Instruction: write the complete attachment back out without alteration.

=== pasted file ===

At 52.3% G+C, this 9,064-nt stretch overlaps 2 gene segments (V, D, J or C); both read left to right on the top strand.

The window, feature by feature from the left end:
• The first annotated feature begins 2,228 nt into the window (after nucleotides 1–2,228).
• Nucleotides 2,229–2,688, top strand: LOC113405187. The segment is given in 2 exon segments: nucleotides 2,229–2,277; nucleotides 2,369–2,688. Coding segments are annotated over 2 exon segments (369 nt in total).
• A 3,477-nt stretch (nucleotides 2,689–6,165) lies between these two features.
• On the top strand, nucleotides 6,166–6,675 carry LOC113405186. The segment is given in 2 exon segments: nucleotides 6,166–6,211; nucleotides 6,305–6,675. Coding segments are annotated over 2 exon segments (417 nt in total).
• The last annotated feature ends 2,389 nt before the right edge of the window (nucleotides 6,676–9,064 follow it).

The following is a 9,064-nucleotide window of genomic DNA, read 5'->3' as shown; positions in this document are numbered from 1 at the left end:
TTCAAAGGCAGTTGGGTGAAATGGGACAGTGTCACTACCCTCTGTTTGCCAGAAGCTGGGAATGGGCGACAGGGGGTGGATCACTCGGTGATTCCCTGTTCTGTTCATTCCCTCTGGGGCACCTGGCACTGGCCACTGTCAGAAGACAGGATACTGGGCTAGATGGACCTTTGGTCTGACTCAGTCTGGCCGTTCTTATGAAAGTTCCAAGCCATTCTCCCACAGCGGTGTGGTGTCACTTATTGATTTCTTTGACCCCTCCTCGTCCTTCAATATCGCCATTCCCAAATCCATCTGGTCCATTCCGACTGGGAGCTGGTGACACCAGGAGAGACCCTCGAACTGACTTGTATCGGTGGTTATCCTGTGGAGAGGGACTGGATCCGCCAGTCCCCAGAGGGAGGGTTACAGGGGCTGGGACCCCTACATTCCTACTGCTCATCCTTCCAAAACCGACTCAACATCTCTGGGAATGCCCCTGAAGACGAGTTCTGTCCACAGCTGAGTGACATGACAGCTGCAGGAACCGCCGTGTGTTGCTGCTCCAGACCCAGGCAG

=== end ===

At 52.3% G+C, this 9,064-nt stretch overlaps 2 gene segments (V, D, J or C); both read left to right on the top strand.

The window, feature by feature from the left end:
• The first annotated feature begins 2,228 nt into the window (after nucleotides 1–2,228).
• Nucleotides 2,229–2,688, top strand: LOC113405187. The segment is given in 2 exon segments: nucleotides 2,229–2,277; nucleotides 2,369–2,688. Coding segments are annotated over 2 exon segments (369 nt in total).
• A 3,477-nt stretch (nucleotides 2,689–6,165) lies between these two features.
• On the top strand, nucleotides 6,166–6,675 carry LOC113405186. The segment is given in 2 exon segments: nucleotides 6,166–6,211; nucleotides 6,305–6,675. Coding segments are annotated over 2 exon segments (417 nt in total).
• The last annotated feature ends 2,389 nt before the right edge of the window (nucleotides 6,676–9,064 follow it).

The following is a 9,064-nucleotide window of genomic DNA, read 5'->3' as shown; positions in this document are numbered from 1 at the left end:
TTCAAAGGCAGTTGGGTGAAATGGGACAGTGTCACTACCCTCTGTTTGCCAGAAGCTGGGAATGGGCGACAGGGGGTGGATCACTCGGTGATTCCCTGTTCTGTTCATTCCCTCTGGGGCACCTGGCACTGGCCACTGTCAGAAGACAGGATACTGGGCTAGATGGACCTTTGGTCTGACTCAGTCTGGCCGTTCTTATGAAAGTTCCAAGCCATTCTCCCACAGCGGTGTGGTGTCACTTATTGATTTCTTTGACCCCTCCTCGTCCTTCAATATCGCCATTCCCAAATCCATCTGGTCCATTCCGACTGGGAGCTGGTGACACCAGGAGAGACCCTCGAACTGACTTGTATCGGTGGTTATCCTGTGGAGAGGGACTGGATCCGCCAGTCCCCAGAGGGAGGGTTACAGGGGCTGGGACCCCTACATTCCTACTGCTCATCCTTCCAAAACCGACTCAACATCTCTGGGAATGCCCCTGAAGACGAGTTCTGTCCACAGCTGAGTGACATGACAGCTGCAGGAACCGCCGTGTGTTGCTGCTCCAGACCCAGGCAG